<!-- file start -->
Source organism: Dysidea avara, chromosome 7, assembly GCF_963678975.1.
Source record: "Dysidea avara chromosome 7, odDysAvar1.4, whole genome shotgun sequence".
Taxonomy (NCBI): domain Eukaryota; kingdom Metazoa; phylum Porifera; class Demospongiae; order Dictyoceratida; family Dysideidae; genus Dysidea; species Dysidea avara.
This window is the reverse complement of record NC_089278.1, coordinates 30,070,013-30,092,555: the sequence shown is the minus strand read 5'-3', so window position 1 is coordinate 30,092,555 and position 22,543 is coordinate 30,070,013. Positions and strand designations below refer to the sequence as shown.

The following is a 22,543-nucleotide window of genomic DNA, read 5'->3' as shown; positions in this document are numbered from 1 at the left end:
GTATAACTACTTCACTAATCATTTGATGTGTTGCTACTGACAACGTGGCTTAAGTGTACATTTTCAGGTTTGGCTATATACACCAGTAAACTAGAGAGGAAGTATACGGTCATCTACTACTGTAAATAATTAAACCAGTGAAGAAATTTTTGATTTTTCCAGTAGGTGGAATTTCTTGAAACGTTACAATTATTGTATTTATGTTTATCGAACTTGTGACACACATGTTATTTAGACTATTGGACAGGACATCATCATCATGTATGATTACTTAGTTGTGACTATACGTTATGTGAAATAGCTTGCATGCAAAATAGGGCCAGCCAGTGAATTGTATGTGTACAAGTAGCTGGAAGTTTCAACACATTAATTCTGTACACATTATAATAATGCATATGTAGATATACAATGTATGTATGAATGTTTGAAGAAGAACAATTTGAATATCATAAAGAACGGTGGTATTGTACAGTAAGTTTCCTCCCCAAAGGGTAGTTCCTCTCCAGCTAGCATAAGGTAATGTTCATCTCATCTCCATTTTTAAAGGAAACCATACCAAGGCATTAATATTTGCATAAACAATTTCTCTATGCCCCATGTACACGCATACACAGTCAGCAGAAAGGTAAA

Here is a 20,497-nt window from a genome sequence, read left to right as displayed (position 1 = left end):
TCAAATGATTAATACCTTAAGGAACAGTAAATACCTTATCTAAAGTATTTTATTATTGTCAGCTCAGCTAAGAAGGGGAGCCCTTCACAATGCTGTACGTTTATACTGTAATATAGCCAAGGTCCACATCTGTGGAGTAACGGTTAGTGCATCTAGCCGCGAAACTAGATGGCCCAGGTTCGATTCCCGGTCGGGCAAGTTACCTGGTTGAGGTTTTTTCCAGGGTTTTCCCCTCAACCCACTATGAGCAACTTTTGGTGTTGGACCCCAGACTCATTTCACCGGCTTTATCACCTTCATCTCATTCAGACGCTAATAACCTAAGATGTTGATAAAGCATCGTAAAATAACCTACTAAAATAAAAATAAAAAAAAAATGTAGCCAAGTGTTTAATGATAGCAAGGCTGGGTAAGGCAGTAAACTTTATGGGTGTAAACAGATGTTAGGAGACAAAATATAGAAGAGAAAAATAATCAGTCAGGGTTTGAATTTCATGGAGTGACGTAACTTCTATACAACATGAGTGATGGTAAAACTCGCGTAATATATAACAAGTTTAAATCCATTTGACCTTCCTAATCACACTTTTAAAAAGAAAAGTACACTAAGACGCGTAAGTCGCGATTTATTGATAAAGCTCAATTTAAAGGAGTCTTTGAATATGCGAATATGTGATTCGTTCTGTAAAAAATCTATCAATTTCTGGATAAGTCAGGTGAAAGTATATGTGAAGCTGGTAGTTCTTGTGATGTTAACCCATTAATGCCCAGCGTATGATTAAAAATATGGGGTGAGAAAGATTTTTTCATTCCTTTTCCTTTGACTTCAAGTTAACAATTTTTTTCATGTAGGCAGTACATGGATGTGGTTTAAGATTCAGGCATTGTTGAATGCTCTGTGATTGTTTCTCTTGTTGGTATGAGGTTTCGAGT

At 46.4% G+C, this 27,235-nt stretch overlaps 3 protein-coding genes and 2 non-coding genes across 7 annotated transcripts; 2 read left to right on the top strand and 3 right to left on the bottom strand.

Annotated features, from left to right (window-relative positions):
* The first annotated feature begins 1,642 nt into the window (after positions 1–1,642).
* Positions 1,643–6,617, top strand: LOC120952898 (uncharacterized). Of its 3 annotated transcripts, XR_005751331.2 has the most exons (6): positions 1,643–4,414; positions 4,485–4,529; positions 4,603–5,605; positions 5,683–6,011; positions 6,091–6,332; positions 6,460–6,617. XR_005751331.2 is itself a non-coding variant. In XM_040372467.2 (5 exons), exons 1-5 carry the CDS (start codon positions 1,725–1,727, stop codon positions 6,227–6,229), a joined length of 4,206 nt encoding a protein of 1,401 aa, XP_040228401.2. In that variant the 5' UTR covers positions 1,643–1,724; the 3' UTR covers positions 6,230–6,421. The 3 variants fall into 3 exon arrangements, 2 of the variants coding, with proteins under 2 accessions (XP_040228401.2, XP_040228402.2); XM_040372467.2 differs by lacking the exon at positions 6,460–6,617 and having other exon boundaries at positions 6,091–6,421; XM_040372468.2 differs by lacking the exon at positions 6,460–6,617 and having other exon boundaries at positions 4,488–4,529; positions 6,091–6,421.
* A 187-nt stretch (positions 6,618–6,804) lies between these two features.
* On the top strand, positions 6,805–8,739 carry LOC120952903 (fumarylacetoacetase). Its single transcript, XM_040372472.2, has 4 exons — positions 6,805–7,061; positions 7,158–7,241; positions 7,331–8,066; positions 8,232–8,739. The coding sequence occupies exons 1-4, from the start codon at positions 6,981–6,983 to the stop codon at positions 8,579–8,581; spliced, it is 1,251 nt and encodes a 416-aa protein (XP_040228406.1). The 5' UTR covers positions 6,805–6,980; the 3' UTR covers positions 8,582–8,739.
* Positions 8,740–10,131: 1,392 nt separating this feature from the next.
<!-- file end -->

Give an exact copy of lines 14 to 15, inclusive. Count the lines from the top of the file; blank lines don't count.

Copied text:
* On the top strand, positions 6,805–8,739 carry LOC120952903 (fumarylacetoacetase). Its single transcript, XM_040372472.2, has 4 exons — positions 6,805–7,061; positions 7,158–7,241; positions 7,331–8,066; positions 8,232–8,739. The coding sequence occupies exons 1-4, from the start codon at positions 6,981–6,983 to the stop codon at positions 8,579–8,581; spliced, it is 1,251 nt and encodes a 416-aa protein (XP_040228406.1). The 5' UTR covers positions 6,805–6,980; the 3' UTR covers positions 8,582–8,739.
* Positions 8,740–10,131: 1,392 nt separating this feature from the next.